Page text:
On December 31, 2017, new Internal Revenue Code (“Code”) Sections 1400Z-1 and 1400Z-2, passed as part of the Tax Cuts and Jobs Act of 2017, became effective. These two Code sections establish the framework for the new Opportunity Zone (“O-Zone”) incentives. Generally, a gain realized from the sale or exchange of property with an unrelated person can be deferred if invested in a Qualified Opportunity Fund (an “O-Fund”) within 180 days of the sale or exchange. Investment in the O-Fund will defer gain on the sale or exchange until the earlier of the subsequent sale or exchange of the investment in the O-Fund or December 31, 2026. While deferring the tax event of the initial gain is valuable in itself, the new code sections provide greater incentives on investments held for long periods. If, for instance, an investment is held for longer than five years, a basis step-up can be realized. If, however, the investment is held for at least ten years, the basis of the investment shall be equal to the fair market value of the investment on the date that the investment is sold or exchanged, so that no gain is recognized at that time.
On April 18, 2018, Ohio received a determination from the U.S. Department of the Treasury and the Internal Revenue Service (the “IRS”) approving 320 census tracts for Opportunity Zone designation that had been proposed by the State of Ohio. Several Cincinnati Neighborhoods are now included in so called O-Zones, including the riverfront portion of the Central Business District, Over-The-Rhine (including Pendleton), and a large section of the West End. See the attached map for greater detail.
In order to take advantage of the incentives granted by O-Zones, the first step for a prospective investor would be the creation or identification of an O-Fund. O-Funds can take the form of a corporation or a partnership so long as at least 90% of its assets are held in qualified opportunity zone property. It is not entirely clear yet how an O-Fund will become certified, however, the IRS has indicated that a “self-certification” process is likely to be employed. The form for self-certification is set for release sometime in the summer of 2018. Until subsequent regulations and forms are promulgated, little can be known for certain at this time regarding the practical compliance with the O-Zone program outside of what is in the Code. This is not to say, however, that an investor ready to take advantage of this program is left without options. The foundational step to realizing the benefits of an O-Zone, the creation and investment in an O-Fund, can be accomplished now pending the circulation and subsequent filing of the self-certification form.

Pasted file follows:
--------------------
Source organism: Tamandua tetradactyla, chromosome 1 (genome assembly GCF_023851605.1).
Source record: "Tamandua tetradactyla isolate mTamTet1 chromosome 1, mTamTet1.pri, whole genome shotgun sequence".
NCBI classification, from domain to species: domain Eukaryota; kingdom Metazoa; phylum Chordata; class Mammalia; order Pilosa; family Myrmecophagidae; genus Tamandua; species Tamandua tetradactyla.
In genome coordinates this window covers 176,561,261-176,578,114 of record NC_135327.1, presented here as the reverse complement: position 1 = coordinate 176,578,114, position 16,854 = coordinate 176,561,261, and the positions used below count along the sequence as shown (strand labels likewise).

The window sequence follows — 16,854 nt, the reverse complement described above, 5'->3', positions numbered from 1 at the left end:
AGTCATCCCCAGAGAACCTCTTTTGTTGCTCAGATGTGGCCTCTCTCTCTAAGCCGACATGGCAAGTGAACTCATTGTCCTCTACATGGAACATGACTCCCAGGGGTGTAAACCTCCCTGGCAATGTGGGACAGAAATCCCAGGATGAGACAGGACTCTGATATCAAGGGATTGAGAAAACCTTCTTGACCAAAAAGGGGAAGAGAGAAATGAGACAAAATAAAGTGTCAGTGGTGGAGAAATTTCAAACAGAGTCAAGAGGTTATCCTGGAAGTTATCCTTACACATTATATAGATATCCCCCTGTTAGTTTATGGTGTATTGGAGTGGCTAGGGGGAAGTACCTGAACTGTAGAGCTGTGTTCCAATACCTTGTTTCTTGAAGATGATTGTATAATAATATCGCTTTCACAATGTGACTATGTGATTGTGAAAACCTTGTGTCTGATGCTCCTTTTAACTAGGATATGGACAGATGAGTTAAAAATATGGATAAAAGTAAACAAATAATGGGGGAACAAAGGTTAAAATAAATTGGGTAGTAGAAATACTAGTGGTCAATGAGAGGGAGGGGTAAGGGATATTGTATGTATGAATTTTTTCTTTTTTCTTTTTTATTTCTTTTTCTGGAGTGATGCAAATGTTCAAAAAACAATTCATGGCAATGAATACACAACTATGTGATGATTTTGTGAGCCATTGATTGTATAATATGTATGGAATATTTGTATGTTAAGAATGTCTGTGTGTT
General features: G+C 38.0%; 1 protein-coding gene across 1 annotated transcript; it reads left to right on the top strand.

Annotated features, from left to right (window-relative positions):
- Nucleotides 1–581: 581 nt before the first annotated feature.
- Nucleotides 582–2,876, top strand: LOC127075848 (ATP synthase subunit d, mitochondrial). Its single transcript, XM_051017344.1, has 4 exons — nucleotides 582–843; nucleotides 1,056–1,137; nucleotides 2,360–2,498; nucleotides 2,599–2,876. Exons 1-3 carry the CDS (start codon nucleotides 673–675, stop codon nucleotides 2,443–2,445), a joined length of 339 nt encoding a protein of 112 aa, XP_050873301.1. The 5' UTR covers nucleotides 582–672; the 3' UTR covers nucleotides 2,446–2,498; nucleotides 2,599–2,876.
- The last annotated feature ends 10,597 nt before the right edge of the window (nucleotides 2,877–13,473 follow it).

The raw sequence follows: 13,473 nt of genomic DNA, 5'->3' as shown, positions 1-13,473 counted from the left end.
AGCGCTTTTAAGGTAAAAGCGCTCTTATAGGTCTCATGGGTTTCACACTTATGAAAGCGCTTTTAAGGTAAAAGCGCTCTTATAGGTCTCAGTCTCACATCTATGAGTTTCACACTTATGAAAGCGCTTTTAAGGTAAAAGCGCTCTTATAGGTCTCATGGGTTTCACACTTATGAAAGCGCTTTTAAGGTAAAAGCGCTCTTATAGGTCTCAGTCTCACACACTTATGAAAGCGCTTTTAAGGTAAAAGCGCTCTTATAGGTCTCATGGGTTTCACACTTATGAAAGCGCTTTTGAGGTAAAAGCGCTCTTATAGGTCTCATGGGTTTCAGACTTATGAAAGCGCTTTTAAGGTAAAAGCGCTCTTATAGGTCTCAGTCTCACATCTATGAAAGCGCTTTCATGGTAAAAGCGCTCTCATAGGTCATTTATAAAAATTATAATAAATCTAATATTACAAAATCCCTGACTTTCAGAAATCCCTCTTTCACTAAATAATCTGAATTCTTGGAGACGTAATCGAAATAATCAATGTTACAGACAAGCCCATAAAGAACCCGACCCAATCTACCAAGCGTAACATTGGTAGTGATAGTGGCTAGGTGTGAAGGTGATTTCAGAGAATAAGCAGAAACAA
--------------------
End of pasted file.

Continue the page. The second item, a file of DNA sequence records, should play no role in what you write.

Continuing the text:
The basis step-up of an investment held for at least five years is 10% and if held for at least seven the step-up basis is increased by 5% for a total of 15%.
 The Code makes no specific reference to a self-certification process; it is likely, however, that subsequent regulations will impose such a requirement, as the IRS has indicated (see the IRS Frequently Asked Question page regarding Opportunity Zones). Therefore, an O-Fund can be created now provided that the Code is properly complied with as it is the only guiding legislation or regulation currently governing the matter.
 This map can be located at https://development.ohio.gov/bs/bs_censustracts.htm
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Geoff Leder's practice includes representing a variety of corporate, individual and non-profit clients in all aspects of the development, disposition, acquisition, leasing, finance, and construction of commercial real ...
Mark Sims practices in the Business Representation & Transactions Group and works primarily in the federal income tax, business planning and healthcare areas. Mark's federal tax practice involves individual, corporate, S ...
Andrew Spoor practices in the firm's Real Estate Group, with an emphasis on law related to the financing of real estate and industrial developments.
Andrew's practice is concentrated in the areas of municipal tax-exempt and ...
Richard C. Spoor practices in the firm’s Real Estate Group. Prior to joining KMK, Richard served as an Assistant City Solicitor in the Economic Development Section of the City of Cincinnati’s Law Department. Richard earned his ...
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